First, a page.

Author(s): Furland NE, Zanetti SR, Oresti GM, Maldonado EN, Aveldao MI
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Abstract Very long-chain polyunsaturated fatty acids (VLCPUFA) have previously been shown to be components of sphingomyelin (SM) of mammalian testis and spermatozoa. Here we examined the fatty acids of testicular ceramide (Cer) in comparison with those of SM in some mammals with a special focus on the rat testis. In bull, cat, dog, rabbit, mouse, and rat, VLCPUFA were found in both testicular lipids, Cer having a higher percentage of VLCPUFA than SM. Rat testis had the highest percentage of VLCPUFA in both lipids, the major ones being 28:4n-6 and 30:5n-6. VLCPUFA-containing SM and Cer occurred in cells located in the seminiferous tubules, where germ cells had a higher percentage of these species than Sertoli cells. Seminiferous tubule fractionation showed that SM and Cer of mitochondria and lysosomes had mostly saturates and negligible VLCPUFA, the latter being important in the SM and Cer of microsomes and other membrane fractions. VLCPUFA were absent from the SM and Cer of rat prepuberal testis, increased with the onset of spermatogenesis to account for nearly 15 and 40\% of the total fatty acids of testicular SM and Cer, respectively, remained at those levels throughout the adult life of fertile rats and tended to decrease at advanced ages. Four conditions that lead to selective death of germ cells in vivo, namely experimental cryptorchidism, post-ischemic reperfusion, focalized x-ray irradiation and treatments with the antineoplasic drug doxorubicin, caused the VLCPUFA to disappear from the testicular SM and Cer of adult fertile rats, showing that these lipids are specific traits of spermatogenic cells.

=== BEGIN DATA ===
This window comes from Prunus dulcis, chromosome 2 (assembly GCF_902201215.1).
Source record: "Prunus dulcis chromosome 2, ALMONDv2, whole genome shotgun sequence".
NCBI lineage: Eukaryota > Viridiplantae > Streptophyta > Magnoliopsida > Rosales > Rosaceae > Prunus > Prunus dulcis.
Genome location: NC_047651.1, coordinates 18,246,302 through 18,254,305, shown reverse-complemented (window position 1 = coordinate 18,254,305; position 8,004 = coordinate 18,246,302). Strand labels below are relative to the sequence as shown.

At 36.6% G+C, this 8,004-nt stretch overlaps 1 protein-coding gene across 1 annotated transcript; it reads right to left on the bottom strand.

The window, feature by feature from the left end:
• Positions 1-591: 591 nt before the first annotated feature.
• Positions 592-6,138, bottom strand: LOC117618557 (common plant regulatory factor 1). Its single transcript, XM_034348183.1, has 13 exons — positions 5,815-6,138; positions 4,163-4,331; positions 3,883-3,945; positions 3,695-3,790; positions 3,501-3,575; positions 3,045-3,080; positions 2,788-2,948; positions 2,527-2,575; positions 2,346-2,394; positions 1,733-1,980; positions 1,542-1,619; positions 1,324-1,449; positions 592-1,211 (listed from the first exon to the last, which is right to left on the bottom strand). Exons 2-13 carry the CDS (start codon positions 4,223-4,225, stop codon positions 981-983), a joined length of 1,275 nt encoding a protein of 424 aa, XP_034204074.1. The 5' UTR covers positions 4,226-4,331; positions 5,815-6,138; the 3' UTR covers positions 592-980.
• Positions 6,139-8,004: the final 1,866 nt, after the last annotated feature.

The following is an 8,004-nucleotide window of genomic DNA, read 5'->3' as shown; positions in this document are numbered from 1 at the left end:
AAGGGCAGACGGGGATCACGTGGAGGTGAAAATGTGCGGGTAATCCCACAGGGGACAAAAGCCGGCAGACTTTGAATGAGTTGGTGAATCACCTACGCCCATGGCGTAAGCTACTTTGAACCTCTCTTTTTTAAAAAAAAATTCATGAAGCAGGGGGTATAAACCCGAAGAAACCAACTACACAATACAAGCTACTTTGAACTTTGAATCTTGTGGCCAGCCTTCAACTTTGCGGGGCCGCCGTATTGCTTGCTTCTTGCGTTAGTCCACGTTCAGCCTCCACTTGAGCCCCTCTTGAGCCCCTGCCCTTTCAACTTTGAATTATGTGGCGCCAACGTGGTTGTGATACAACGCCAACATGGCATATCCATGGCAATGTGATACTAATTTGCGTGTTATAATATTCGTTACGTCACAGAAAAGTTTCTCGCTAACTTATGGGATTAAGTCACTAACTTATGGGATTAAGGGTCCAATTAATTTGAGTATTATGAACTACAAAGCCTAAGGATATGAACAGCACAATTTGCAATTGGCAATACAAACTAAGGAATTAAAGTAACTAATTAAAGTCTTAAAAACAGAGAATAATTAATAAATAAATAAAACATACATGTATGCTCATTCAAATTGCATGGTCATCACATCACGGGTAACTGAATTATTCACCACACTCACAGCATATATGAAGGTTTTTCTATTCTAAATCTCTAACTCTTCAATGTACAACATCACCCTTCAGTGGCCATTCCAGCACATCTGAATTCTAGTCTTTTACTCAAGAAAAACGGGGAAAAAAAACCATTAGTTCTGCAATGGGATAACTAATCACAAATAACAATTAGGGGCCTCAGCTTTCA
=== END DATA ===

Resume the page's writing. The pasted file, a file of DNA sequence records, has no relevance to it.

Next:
This article was published in J Biol Chem
and referenced in Journal of Cytology & Histology